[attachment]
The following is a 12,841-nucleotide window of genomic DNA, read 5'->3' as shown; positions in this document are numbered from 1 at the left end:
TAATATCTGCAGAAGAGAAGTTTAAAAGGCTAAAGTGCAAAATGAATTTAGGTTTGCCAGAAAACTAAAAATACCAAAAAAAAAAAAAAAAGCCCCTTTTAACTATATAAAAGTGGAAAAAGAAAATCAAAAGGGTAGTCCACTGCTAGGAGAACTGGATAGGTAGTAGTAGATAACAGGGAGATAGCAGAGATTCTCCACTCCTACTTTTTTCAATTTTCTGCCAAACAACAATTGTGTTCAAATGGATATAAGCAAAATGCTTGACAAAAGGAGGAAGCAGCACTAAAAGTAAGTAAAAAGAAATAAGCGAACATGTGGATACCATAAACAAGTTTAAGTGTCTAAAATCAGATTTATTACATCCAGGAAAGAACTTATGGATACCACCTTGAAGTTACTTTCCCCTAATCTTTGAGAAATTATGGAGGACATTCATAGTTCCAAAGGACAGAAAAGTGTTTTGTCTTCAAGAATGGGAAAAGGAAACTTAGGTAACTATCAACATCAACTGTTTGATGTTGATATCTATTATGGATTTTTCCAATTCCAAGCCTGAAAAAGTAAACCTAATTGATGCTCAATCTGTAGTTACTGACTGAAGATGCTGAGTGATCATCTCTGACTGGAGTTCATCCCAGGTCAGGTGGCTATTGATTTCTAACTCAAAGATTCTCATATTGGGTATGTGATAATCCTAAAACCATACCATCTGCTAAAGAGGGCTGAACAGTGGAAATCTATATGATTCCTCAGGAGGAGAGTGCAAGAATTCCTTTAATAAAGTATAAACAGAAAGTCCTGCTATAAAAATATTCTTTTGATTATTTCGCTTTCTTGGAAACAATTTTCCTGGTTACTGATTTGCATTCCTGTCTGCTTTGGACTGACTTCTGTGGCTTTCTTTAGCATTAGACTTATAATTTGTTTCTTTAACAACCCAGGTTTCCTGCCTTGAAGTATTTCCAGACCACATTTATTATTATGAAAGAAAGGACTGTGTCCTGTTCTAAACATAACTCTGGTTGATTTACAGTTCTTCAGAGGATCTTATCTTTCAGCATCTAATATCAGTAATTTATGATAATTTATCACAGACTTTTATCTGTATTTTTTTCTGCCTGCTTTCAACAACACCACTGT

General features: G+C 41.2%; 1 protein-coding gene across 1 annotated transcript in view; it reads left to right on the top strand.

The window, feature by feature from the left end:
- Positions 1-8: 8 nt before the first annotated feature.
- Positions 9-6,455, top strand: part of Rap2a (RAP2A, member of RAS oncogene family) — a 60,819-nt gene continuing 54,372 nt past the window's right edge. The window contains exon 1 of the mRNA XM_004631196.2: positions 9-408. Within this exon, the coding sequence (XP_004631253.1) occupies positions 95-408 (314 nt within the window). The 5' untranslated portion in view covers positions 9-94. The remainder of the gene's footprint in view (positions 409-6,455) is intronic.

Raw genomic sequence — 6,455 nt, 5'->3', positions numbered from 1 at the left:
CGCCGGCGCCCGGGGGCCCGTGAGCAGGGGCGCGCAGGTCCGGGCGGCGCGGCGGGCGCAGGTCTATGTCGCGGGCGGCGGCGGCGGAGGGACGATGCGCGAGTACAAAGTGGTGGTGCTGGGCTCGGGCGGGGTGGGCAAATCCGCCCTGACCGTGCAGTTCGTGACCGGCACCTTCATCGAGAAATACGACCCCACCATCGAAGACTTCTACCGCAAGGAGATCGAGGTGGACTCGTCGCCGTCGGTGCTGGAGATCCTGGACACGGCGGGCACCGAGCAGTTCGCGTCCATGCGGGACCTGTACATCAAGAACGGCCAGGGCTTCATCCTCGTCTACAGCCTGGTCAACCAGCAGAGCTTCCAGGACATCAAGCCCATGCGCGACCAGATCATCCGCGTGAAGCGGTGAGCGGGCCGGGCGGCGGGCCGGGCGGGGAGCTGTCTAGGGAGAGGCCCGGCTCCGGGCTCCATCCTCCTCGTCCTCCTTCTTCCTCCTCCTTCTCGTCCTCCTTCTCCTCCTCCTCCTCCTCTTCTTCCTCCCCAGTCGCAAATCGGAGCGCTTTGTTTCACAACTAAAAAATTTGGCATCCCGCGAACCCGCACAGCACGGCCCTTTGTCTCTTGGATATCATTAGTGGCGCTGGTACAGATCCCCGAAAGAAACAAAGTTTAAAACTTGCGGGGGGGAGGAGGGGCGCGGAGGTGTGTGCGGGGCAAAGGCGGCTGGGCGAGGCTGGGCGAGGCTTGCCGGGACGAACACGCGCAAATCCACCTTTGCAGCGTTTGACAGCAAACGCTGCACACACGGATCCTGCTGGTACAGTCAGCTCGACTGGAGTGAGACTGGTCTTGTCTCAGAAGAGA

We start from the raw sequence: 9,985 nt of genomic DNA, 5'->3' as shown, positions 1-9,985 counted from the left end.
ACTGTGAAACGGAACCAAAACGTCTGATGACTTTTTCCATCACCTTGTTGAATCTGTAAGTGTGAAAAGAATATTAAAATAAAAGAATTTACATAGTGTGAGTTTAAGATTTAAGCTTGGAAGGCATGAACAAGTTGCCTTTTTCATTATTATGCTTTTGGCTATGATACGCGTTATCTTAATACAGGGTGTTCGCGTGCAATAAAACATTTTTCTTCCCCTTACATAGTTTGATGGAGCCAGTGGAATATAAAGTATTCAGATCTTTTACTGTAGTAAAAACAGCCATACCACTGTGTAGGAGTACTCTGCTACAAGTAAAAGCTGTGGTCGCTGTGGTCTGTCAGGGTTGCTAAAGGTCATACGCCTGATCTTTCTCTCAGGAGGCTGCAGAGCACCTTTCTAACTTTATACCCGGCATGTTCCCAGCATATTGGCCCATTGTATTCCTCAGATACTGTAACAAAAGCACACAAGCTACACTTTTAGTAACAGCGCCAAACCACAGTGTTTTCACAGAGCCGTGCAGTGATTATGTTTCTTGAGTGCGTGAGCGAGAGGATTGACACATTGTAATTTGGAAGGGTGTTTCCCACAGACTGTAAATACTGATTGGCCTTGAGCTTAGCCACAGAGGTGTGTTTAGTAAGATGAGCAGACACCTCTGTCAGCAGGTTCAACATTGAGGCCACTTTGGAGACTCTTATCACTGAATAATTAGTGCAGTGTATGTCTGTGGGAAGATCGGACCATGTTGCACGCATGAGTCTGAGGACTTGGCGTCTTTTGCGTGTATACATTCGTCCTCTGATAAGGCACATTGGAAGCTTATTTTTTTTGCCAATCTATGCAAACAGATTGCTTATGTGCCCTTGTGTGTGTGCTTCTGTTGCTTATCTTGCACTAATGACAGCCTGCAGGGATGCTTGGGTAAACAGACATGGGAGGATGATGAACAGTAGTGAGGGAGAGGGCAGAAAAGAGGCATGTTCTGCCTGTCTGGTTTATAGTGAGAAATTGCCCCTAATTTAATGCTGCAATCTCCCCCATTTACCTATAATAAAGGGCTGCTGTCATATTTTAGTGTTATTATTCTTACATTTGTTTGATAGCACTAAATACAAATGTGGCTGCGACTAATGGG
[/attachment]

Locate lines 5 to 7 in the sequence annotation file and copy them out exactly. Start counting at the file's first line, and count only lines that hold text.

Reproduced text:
- Positions 1-8: 8 nt before the first annotated feature.
- Positions 9-6,455, top strand: part of Rap2a (RAP2A, member of RAS oncogene family) — a 60,819-nt gene continuing 54,372 nt past the window's right edge. The window contains exon 1 of the mRNA XM_004631196.2: positions 9-408. Within this exon, the coding sequence (XP_004631253.1) occupies positions 95-408 (314 nt within the window). The 5' untranslated portion in view covers positions 9-94. The remainder of the gene's footprint in view (positions 409-6,455) is intronic.

Raw genomic sequence — 6,455 nt, 5'->3', positions numbered from 1 at the left: